China’s vision for a ‘Polar Silk Road’ and Moscow’s ‘Russian Mecca’ could soon turn the Arctic region into a battleground for the global powers to gain economic and security advantages.
US experts have now raised concerns over the US’ response to China and Russia’s increasing threats in the Arctic.
Retired US Air Force Maj. Gen. Randy Kee says technology is always challenged by extremes. The severe conditions in the Arctic make military operations “quite demanding and quite challenging,” he maintains.
Richard Weitz, a senior fellow at the Hudson Institute, Washington DC, points out Russia’s dual-track policy of building civilian and military use ports and airfields.
The ‘Russian Mecca’
In 2015, Russia’s Deputy Prime Minister Dmitry Rogozin said: “The Arctic is a Russian Mecca.” At the time, he was visiting various locations within the Arctic Circle.
In a display of its seriousness, Russia’s President Vladimir Putin signed an Executive Order in June, making the Northern Fleet as the Fifth Military District. For the first time in Russian history, a fleet has been equated with a military district. Earlier, the Ministry of Defense noted that this novelty will, among other things, make it possible to “improve interaction in solving defense tasks in the strategic Arctic area.”
Moscow has also moved its MiG-31K fighter jets armed with Kinzhal air-launched ballistic missiles. Last year, Northern Fleet Head Commander Aleksandr Moiseev announced that “an air defense shield over the Russian part of the Arctic” will be created by the deployment of S-400 missile system.
Russia has significantly increased its security arrangements in the region by developing several airbases. Tiksi is the newest airbase in the region that houses the Northern Fleet’s 3rd Air Defense Division. Its mission is to protect the airspace over the northern sea route, a shipping lane claimed by Russia and disputed by the US.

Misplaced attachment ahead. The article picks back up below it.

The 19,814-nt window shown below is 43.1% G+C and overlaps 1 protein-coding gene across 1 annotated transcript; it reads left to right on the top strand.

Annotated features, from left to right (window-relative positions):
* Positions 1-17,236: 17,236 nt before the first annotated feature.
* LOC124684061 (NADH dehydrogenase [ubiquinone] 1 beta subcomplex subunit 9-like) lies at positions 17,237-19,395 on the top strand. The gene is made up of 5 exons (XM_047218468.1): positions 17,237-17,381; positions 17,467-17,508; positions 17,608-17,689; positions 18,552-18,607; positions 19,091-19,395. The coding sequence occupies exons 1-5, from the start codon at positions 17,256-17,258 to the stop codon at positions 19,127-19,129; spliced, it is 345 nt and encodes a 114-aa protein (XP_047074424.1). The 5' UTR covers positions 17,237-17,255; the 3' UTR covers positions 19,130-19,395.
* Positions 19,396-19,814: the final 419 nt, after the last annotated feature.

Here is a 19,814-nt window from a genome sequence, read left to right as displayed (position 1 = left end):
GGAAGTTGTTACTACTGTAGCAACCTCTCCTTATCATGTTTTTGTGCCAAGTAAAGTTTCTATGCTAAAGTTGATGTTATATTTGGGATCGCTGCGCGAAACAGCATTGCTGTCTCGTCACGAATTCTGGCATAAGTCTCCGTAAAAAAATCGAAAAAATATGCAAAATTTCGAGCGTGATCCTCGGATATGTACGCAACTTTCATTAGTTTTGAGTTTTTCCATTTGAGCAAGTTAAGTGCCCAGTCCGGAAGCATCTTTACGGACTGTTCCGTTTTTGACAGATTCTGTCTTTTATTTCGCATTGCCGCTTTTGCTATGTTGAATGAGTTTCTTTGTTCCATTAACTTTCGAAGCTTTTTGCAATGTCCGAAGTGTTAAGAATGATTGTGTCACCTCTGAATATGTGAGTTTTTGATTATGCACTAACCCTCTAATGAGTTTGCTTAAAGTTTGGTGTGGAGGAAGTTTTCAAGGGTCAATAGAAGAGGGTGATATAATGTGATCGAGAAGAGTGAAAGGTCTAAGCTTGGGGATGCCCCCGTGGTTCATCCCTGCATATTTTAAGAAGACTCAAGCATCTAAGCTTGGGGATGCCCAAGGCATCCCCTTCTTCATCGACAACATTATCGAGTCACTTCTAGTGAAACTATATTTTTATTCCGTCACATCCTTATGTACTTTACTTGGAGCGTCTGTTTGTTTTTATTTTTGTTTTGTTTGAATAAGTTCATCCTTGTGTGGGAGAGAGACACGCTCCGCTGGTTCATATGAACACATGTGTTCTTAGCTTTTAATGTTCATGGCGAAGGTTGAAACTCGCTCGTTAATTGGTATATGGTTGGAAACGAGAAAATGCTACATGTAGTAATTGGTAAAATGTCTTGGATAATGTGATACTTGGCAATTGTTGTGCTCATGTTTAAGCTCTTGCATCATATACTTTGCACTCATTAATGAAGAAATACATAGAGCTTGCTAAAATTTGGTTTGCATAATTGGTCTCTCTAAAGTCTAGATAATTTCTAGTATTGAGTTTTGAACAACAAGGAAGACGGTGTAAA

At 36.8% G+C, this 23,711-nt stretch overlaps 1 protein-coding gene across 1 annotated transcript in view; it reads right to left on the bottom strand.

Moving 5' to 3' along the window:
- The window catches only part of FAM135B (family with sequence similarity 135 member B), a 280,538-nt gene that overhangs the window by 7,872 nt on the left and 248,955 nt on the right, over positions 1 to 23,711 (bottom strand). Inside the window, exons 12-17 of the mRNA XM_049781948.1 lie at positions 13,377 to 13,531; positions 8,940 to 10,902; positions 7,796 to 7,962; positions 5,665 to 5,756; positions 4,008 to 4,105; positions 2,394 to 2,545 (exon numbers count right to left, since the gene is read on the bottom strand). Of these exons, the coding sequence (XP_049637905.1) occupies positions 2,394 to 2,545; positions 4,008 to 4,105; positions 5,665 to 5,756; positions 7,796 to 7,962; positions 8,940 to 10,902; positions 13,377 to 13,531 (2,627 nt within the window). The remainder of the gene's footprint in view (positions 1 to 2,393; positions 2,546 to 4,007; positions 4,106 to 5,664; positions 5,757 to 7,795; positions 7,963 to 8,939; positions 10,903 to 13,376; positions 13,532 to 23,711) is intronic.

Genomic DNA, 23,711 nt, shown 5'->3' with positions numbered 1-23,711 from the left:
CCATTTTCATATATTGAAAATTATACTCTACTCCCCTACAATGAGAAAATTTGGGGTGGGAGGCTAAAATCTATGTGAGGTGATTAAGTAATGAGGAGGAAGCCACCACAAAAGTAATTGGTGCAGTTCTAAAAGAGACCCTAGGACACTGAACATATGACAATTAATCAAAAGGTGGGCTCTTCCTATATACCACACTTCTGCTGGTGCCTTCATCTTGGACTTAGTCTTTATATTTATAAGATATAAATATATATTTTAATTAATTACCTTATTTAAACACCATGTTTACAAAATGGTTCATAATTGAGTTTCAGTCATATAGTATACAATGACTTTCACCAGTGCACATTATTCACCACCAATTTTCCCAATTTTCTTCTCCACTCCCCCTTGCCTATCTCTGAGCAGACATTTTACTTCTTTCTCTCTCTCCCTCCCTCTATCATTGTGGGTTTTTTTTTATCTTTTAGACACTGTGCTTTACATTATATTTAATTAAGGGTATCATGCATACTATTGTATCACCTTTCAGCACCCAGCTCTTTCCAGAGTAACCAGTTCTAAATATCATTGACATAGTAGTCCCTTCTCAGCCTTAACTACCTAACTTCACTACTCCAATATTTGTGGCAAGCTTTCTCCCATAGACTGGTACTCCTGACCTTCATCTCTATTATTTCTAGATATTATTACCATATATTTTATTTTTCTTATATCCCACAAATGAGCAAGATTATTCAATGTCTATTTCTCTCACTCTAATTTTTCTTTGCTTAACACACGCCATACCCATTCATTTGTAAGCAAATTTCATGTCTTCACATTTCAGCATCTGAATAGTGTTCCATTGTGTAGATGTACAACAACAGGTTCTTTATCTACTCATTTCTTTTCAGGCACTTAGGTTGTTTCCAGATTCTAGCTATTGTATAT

With rising water levels due to global warming, the northern sea route is considered the most important shipping lane that is accessible for travel between Europe and Asia. According to a report in War On The Rocks, a foreign policy website, the route is usually the first, and sometimes the only, polar shipping route each summer and the last to become ice-encumbered each fall.
The route makes travel between Europe and Asia roughly 3,000 miles shorter and 11 days quicker than a southern transit via the Strait of Malacca and Suez Canal.
“The Russian military buildup in the Arctic has implications beyond its waters,” the State Department’s deputy assistant secretary for European and Eurasian affairs, Michael Murphy had said earlier this year.
“From a geostrategic perspective, the Arctic and the North Atlantic are inextricably linked. The Arctic provides Russian ships and submarines with access to a critical naval chokepoint: the GIUK (Greenland, Iceland, and the United Kingdom) gap that plays an outsized role in NATO’s defense and deterrence strategy. Underwater trans-Atlantic cables also run through this area.”
China’s ‘Polar Silk Road’
Two years ago, China announced its vision of extending the Belt and Road Initiative to the Arctic developing shipping lanes in the region. In its first white paper on Arctic policy, China said it would encourage enterprises to build infrastructure and conduct commercial trial voyages, paving the way for Arctic shipping routes that would form a “Polar Silk Road,” reported Reuters.
“China hopes to work with all parties to build a ‘Polar Silk Road’ through developing the Arctic shipping routes,” the paper, issued by the State Council Information Office, said.
China has ensured its presence in the Arctic through its most prominent project, the Russian Yamal Liquified Natural Gas (LNG) project. China holds a 20% stake in the project and is expected to get four million tonnes of LNG a year.
Weitz stated that earlier most of the traffic through the northern sea road “simply connected Russian vessels traveling between Russian ports along the arctic.” Following Russia-China cooperation in the region, Chinese companies have begun to make trial runs through the northern sea route to develop it as an alternative route to reach the European markets.
After the release of the white paper, western nations and critics fear China’s increasing footprint in the Arctic and possible military deployment. “Some people may have misgivings over our participation in the development of the Arctic, worried we may have other intentions, or that we may plunder resources or damage the environment,” Vice-Foreign Minister Kong Xuanyou said during the release of the white paper. “I believe these kinds of concerns are absolutely unnecessary.”
To counter the increasing threat, the US Navy is once again patrolling in the region. This is the first time since the end of the Cold War, the US Navy is now regularly patrolling to the Arctic Circle, with the four-ship patrol sailing in the Barents Sea, said a US Defense News report.